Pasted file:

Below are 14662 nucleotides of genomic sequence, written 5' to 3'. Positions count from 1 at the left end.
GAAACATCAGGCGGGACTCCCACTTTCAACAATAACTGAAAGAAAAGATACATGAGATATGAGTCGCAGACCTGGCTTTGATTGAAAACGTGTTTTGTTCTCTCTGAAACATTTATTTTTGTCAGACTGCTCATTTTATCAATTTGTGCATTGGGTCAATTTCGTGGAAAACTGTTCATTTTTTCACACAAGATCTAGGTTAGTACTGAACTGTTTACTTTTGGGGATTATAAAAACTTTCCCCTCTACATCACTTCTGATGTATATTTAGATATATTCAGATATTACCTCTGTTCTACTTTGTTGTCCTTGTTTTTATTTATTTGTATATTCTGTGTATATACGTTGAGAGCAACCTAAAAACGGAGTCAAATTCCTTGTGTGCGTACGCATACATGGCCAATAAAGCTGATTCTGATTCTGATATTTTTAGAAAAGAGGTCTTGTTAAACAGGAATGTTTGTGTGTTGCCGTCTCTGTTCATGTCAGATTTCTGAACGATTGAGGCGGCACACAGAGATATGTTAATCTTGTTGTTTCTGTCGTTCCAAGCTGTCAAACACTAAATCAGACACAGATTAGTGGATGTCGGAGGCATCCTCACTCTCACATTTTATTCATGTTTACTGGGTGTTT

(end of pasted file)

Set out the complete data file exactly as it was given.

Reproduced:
Below are 14662 nucleotides of genomic sequence, written 5' to 3'. Positions count from 1 at the left end.
GAAACATCAGGCGGGACTCCCACTTTCAACAATAACTGAAAGAAAAGATACATGAGATATGAGTCGCAGACCTGGCTTTGATTGAAAACGTGTTTTGTTCTCTCTGAAACATTTATTTTTGTCAGACTGCTCATTTTATCAATTTGTGCATTGGGTCAATTTCGTGGAAAACTGTTCATTTTTTCACACAAGATCTAGGTTAGTACTGAACTGTTTACTTTTGGGGATTATAAAAACTTTCCCCTCTACATCACTTCTGATGTATATTTAGATATATTCAGATATTACCTCTGTTCTACTTTGTTGTCCTTGTTTTTATTTATTTGTATATTCTGTGTATATACGTTGAGAGCAACCTAAAAACGGAGTCAAATTCCTTGTGTGCGTACGCATACATGGCCAATAAAGCTGATTCTGATTCTGATATTTTTAGAAAAGAGGTCTTGTTAAACAGGAATGTTTGTGTGTTGCCGTCTCTGTTCATGTCAGATTTCTGAACGATTGAGGCGGCACACAGAGATATGTTAATCTTGTTGTTTCTGTCGTTCCAAGCTGTCAAACACTAAATCAGACACAGATTAGTGGATGTCGGAGGCATCCTCACTCTCACATTTTATTCATGTTTACTGGGTGTTT